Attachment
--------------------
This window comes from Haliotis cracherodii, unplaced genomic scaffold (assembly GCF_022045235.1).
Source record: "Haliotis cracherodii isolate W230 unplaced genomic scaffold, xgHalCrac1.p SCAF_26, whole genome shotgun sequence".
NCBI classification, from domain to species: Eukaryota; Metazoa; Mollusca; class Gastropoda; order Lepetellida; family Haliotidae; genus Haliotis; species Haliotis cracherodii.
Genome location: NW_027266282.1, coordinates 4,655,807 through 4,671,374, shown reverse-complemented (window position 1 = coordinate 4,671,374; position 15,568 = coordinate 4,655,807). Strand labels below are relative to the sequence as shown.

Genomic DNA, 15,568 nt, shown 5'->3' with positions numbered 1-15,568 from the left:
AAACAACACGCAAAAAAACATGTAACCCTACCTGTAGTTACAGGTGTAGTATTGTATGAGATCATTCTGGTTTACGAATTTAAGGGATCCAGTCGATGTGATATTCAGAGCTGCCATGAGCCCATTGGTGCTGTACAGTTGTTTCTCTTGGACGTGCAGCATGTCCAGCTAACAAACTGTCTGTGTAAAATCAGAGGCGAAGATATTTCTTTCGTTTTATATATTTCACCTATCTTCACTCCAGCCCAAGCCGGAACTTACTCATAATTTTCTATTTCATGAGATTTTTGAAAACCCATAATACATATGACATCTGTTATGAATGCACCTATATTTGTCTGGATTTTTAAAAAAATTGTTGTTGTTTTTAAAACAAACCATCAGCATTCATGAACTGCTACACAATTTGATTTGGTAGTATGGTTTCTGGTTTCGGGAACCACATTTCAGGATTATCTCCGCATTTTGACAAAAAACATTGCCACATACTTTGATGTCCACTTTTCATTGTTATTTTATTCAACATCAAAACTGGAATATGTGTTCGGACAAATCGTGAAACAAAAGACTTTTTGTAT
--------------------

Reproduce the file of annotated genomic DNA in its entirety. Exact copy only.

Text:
This window comes from Haliotis cracherodii, unplaced genomic scaffold (assembly GCF_022045235.1).
Source record: "Haliotis cracherodii isolate W230 unplaced genomic scaffold, xgHalCrac1.p SCAF_26, whole genome shotgun sequence".
NCBI classification, from domain to species: Eukaryota; Metazoa; Mollusca; class Gastropoda; order Lepetellida; family Haliotidae; genus Haliotis; species Haliotis cracherodii.
Genome location: NW_027266282.1, coordinates 4,655,807 through 4,671,374, shown reverse-complemented (window position 1 = coordinate 4,671,374; position 15,568 = coordinate 4,655,807). Strand labels below are relative to the sequence as shown.

Genomic DNA, 15,568 nt, shown 5'->3' with positions numbered 1-15,568 from the left:
AAACAACACGCAAAAAAACATGTAACCCTACCTGTAGTTACAGGTGTAGTATTGTATGAGATCATTCTGGTTTACGAATTTAAGGGATCCAGTCGATGTGATATTCAGAGCTGCCATGAGCCCATTGGTGCTGTACAGTTGTTTCTCTTGGACGTGCAGCATGTCCAGCTAACAAACTGTCTGTGTAAAATCAGAGGCGAAGATATTTCTTTCGTTTTATATATTTCACCTATCTTCACTCCAGCCCAAGCCGGAACTTACTCATAATTTTCTATTTCATGAGATTTTTGAAAACCCATAATACATATGACATCTGTTATGAATGCACCTATATTTGTCTGGATTTTTAAAAAAATTGTTGTTGTTTTTAAAACAAACCATCAGCATTCATGAACTGCTACACAATTTGATTTGGTAGTATGGTTTCTGGTTTCGGGAACCACATTTCAGGATTATCTCCGCATTTTGACAAAAAACATTGCCACATACTTTGATGTCCACTTTTCATTGTTATTTTATTCAACATCAAAACTGGAATATGTGTTCGGACAAATCGTGAAACAAAAGACTTTTTGTAT